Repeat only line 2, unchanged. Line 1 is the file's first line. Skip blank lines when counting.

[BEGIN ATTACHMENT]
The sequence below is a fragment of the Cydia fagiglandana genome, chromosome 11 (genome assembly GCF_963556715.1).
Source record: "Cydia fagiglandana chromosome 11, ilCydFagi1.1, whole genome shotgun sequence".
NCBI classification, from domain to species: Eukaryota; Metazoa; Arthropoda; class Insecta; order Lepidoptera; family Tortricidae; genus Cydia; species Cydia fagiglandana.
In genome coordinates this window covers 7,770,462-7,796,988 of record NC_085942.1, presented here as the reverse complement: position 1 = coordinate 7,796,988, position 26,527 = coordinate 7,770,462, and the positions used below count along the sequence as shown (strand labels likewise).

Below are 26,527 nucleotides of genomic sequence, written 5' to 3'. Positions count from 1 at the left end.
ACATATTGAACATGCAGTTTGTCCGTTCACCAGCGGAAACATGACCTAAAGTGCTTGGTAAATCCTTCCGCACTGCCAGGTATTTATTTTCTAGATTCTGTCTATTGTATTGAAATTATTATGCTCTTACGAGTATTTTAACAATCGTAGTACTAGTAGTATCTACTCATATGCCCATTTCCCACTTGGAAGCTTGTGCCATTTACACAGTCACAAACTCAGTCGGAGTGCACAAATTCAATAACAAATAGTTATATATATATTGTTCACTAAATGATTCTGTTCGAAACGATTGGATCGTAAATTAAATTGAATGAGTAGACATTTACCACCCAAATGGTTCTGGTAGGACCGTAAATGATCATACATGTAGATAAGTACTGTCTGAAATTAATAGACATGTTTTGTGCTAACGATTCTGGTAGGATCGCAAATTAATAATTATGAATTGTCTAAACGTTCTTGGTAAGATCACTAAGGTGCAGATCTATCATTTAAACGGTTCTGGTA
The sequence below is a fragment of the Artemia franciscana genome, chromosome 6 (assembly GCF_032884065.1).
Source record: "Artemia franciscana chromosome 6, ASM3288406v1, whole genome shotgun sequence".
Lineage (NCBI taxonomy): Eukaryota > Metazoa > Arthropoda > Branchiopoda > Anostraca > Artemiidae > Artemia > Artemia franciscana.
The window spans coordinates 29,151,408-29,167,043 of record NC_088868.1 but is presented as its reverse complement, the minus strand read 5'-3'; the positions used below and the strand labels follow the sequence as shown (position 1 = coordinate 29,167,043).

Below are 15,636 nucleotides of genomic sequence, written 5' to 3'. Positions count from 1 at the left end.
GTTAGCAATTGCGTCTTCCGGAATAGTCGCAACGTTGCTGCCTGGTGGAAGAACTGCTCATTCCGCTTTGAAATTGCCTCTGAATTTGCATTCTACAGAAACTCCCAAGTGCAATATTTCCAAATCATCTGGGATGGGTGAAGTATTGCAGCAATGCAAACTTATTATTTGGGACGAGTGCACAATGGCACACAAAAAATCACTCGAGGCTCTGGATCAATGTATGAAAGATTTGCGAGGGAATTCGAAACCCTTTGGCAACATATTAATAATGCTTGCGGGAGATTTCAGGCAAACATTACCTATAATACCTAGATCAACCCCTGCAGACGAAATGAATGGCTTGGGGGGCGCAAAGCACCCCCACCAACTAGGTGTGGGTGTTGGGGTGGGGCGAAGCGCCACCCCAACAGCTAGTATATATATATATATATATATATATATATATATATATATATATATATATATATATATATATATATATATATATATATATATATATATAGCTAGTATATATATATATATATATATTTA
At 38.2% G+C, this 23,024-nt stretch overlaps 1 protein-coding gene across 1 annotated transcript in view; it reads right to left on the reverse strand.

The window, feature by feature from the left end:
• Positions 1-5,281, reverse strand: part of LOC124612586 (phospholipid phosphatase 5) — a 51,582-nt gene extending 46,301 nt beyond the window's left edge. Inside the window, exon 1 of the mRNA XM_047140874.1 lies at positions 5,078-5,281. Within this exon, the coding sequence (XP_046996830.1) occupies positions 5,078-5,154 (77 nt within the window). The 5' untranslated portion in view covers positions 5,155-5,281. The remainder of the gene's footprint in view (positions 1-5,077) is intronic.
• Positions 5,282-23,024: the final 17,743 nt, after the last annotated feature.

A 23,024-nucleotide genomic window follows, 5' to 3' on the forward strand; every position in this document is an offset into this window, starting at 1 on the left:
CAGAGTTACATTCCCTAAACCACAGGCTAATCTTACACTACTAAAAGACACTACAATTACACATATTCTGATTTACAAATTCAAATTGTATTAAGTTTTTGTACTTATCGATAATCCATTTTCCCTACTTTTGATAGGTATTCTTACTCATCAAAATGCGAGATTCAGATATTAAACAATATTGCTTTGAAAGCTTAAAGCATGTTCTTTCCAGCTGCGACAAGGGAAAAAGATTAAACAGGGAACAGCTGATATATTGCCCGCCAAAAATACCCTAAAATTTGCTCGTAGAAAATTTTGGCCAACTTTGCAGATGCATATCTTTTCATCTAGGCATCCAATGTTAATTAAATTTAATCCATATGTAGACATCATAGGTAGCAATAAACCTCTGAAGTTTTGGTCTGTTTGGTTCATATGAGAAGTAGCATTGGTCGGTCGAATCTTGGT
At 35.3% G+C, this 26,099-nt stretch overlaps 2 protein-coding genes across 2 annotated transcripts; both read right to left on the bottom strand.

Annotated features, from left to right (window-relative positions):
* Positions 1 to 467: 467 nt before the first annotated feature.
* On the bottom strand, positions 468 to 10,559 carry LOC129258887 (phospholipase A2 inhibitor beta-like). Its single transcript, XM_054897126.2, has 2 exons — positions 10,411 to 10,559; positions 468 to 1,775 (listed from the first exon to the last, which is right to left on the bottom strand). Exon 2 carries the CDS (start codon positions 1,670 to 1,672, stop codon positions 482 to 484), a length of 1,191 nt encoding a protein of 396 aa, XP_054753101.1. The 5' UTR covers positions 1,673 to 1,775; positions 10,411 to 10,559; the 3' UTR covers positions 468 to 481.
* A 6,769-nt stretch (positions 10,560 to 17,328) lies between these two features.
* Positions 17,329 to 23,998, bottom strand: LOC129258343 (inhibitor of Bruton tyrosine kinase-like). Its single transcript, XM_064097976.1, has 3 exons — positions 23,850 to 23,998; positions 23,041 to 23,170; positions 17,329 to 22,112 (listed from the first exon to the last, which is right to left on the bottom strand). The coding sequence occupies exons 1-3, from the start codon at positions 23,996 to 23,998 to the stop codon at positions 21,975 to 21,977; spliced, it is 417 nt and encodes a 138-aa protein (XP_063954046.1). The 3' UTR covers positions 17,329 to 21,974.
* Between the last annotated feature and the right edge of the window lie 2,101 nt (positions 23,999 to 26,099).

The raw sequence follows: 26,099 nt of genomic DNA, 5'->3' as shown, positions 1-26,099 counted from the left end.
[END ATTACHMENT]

Source record: "Cydia fagiglandana chromosome 11, ilCydFagi1.1, whole genome shotgun sequence".